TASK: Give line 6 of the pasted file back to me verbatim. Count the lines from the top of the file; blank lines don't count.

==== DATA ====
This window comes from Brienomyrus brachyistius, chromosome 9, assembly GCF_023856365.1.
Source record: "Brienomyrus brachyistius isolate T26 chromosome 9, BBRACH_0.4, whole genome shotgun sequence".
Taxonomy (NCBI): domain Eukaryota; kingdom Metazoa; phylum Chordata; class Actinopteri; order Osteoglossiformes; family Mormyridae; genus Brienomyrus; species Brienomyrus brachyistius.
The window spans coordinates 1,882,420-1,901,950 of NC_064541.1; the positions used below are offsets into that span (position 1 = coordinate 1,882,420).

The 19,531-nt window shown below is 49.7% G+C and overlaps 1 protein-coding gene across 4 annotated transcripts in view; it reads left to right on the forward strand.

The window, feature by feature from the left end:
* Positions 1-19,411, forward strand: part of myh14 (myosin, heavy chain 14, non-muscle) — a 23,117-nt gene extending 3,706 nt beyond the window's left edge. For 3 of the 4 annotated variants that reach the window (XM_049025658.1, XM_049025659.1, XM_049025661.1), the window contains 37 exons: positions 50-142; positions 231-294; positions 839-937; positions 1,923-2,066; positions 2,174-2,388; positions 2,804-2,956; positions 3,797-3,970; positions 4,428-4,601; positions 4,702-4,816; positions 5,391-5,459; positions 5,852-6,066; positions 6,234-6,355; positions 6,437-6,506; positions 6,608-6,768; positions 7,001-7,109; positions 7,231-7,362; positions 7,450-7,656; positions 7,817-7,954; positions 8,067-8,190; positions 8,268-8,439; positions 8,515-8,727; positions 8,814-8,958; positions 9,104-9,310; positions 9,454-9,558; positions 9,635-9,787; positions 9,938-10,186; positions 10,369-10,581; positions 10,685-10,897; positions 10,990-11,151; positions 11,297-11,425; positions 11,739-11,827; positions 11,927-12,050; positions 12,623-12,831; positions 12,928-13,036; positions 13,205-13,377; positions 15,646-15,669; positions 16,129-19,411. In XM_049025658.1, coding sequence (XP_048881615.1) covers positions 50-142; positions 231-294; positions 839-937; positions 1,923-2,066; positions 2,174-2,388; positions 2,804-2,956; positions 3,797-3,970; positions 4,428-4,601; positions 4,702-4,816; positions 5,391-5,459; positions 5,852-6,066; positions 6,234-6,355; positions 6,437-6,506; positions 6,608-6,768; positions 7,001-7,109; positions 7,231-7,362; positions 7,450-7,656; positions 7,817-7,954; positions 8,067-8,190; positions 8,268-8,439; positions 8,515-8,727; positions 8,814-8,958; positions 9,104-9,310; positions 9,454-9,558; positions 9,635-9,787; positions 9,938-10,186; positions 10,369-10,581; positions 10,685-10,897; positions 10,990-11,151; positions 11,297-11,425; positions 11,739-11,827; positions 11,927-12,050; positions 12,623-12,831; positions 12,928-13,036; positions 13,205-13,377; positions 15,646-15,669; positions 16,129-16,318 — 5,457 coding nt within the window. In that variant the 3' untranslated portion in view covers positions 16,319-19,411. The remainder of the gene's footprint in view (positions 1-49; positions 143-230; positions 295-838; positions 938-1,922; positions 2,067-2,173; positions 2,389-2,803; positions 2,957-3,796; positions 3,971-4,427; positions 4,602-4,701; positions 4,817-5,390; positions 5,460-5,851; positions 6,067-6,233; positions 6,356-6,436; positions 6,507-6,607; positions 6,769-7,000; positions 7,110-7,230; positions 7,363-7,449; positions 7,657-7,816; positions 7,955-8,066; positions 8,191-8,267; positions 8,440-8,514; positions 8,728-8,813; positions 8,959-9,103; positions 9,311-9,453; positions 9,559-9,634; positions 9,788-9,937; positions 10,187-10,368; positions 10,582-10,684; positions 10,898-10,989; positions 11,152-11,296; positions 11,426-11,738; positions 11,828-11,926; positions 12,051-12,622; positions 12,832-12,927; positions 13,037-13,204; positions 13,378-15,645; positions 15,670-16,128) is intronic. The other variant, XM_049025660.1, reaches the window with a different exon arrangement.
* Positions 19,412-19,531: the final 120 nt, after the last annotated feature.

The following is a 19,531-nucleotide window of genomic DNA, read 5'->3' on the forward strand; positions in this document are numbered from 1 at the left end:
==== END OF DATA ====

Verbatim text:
The window, feature by feature from the left end: